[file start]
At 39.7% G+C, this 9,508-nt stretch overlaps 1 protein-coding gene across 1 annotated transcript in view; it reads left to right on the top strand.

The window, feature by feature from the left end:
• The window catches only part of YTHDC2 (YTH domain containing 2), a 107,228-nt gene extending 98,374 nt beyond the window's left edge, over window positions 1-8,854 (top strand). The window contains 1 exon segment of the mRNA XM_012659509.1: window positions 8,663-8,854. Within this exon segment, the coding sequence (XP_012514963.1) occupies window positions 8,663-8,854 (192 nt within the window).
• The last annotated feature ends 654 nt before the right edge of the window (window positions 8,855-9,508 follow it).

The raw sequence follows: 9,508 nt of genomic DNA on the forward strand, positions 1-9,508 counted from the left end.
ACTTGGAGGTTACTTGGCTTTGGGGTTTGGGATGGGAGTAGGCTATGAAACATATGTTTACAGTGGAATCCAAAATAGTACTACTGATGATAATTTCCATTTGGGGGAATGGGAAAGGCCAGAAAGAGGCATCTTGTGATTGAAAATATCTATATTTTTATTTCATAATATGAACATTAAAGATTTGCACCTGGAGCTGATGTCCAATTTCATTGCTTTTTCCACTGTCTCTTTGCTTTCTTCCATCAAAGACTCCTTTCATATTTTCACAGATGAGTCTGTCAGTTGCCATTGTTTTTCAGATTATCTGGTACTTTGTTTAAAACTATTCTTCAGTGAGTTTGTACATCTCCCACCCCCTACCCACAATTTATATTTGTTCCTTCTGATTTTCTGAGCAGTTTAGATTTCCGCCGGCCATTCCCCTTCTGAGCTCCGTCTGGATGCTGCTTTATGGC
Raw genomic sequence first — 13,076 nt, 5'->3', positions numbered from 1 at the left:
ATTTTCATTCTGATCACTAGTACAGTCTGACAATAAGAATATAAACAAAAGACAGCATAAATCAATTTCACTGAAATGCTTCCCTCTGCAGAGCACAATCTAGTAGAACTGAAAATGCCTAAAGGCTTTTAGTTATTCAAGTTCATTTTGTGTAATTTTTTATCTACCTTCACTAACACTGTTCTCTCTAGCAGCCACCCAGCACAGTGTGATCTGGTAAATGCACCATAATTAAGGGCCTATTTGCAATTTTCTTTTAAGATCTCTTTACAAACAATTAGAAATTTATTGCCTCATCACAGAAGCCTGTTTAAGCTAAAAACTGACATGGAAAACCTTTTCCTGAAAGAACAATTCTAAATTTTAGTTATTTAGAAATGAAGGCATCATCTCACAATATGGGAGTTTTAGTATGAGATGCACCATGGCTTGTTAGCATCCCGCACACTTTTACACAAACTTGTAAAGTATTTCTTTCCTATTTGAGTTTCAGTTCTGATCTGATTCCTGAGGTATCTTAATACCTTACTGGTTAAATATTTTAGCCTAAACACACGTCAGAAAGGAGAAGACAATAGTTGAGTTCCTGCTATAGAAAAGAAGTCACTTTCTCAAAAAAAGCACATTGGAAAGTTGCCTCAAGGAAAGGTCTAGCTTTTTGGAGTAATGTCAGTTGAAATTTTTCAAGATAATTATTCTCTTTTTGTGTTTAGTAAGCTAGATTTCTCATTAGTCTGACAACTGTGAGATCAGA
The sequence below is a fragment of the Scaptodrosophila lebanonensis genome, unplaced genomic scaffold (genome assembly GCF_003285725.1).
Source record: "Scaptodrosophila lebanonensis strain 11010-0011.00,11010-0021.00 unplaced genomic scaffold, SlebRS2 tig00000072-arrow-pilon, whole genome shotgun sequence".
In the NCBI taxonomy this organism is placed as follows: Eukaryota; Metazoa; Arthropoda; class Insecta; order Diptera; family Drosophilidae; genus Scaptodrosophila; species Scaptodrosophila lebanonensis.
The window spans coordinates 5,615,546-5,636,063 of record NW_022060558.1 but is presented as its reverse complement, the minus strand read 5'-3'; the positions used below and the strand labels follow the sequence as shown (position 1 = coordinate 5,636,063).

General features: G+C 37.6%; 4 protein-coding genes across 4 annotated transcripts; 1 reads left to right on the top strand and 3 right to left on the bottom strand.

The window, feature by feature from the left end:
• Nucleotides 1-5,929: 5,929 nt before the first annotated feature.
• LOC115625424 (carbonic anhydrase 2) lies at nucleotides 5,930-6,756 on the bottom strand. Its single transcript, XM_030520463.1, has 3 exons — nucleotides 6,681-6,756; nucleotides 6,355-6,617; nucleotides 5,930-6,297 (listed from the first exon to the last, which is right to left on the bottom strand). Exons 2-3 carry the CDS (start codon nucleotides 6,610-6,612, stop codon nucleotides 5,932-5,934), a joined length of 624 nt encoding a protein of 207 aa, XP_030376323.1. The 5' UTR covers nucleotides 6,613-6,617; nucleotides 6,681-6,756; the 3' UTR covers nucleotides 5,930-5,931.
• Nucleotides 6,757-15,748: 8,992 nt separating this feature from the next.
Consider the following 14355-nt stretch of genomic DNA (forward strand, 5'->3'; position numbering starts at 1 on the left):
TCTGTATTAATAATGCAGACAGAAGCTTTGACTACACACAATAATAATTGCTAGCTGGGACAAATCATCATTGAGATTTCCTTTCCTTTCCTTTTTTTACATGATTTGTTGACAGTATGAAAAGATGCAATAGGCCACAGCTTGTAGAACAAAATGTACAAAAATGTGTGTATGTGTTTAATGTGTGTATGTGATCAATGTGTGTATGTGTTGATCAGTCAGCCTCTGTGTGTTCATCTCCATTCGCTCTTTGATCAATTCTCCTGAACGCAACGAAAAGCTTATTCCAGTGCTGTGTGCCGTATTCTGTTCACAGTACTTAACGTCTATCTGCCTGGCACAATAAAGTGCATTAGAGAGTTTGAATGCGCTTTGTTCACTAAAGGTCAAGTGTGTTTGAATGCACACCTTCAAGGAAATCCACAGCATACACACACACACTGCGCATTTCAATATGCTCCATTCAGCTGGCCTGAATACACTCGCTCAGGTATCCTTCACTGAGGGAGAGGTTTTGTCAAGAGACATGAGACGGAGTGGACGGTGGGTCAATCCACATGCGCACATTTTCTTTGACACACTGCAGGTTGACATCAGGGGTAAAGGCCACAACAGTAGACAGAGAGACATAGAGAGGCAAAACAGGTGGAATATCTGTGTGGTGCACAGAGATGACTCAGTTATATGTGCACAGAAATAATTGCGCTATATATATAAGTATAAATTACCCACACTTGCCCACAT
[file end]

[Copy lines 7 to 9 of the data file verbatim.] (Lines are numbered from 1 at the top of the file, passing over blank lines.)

Raw genomic sequence first — 13,076 nt, 5'->3', positions numbered from 1 at the left:
ATTTTCATTCTGATCACTAGTACAGTCTGACAATAAGAATATAAACAAAAGACAGCATAAATCAATTTCACTGAAATGCTTCCCTCTGCAGAGCACAATCTAGTAGAACTGAAAATGCCTAAAGGCTTTTAGTTATTCAAGTTCATTTTGTGTAATTTTTTATCTACCTTCACTAACACTGTTCTCTCTAGCAGCCACCCAGCACAGTGTGATCTGGTAAATGCACCATAATTAAGGGCCTATTTGCAATTTTCTTTTAAGATCTCTTTACAAACAATTAGAAATTTATTGCCTCATCACAGAAGCCTGTTTAAGCTAAAAACTGACATGGAAAACCTTTTCCTGAAAGAACAATTCTAAATTTTAGTTATTTAGAAATGAAGGCATCATCTCACAATATGGGAGTTTTAGTATGAGATGCACCATGGCTTGTTAGCATCCCGCACACTTTTACACAAACTTGTAAAGTATTTCTTTCCTATTTGAGTTTCAGTTCTGATCTGATTCCTGAGGTATCTTAATACCTTACTGGTTAAATATTTTAGCCTAAACACACGTCAGAAAGGAGAAGACAATAGTTGAGTTCCTGCTATAGAAAAGAAGTCACTTTCTCAAAAAAAGCACATTGGAAAGTTGCCTCAAGGAAAGGTCTAGCTTTTTGGAGTAATGTCAGTTGAAATTTTTCAAGATAATTATTCTCTTTTTGTGTTTAGTAAGCTAGATTTCTCATTAGTCTGACAACTGTGAGATCAGA
The sequence below is a fragment of the Scaptodrosophila lebanonensis genome, unplaced genomic scaffold (genome assembly GCF_003285725.1).